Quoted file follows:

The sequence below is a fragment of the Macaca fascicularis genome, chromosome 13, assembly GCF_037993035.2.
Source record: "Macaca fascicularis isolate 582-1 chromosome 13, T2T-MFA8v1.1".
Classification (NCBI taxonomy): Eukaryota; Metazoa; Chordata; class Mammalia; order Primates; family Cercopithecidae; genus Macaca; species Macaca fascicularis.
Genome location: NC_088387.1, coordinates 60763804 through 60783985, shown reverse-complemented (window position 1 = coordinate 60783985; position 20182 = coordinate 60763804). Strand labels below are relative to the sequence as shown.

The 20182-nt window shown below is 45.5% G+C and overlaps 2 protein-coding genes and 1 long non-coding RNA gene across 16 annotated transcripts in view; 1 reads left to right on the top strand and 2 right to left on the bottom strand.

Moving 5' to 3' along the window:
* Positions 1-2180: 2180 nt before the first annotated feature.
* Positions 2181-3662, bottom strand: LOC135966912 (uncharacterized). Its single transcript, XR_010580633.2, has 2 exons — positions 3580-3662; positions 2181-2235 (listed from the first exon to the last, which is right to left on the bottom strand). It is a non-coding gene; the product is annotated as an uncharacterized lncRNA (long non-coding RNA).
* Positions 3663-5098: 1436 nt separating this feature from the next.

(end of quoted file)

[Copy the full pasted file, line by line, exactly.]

The sequence below is a fragment of the Macaca fascicularis genome, chromosome 13, assembly GCF_037993035.2.
Source record: "Macaca fascicularis isolate 582-1 chromosome 13, T2T-MFA8v1.1".
Classification (NCBI taxonomy): Eukaryota; Metazoa; Chordata; class Mammalia; order Primates; family Cercopithecidae; genus Macaca; species Macaca fascicularis.
Genome location: NC_088387.1, coordinates 60763804 through 60783985, shown reverse-complemented (window position 1 = coordinate 60783985; position 20182 = coordinate 60763804). Strand labels below are relative to the sequence as shown.

The 20182-nt window shown below is 45.5% G+C and overlaps 2 protein-coding genes and 1 long non-coding RNA gene across 16 annotated transcripts in view; 1 reads left to right on the top strand and 2 right to left on the bottom strand.

Moving 5' to 3' along the window:
* Positions 1-2180: 2180 nt before the first annotated feature.
* Positions 2181-3662, bottom strand: LOC135966912 (uncharacterized). Its single transcript, XR_010580633.2, has 2 exons — positions 3580-3662; positions 2181-2235 (listed from the first exon to the last, which is right to left on the bottom strand). It is a non-coding gene; the product is annotated as an uncharacterized lncRNA (long non-coding RNA).
* Positions 3663-5098: 1436 nt separating this feature from the next.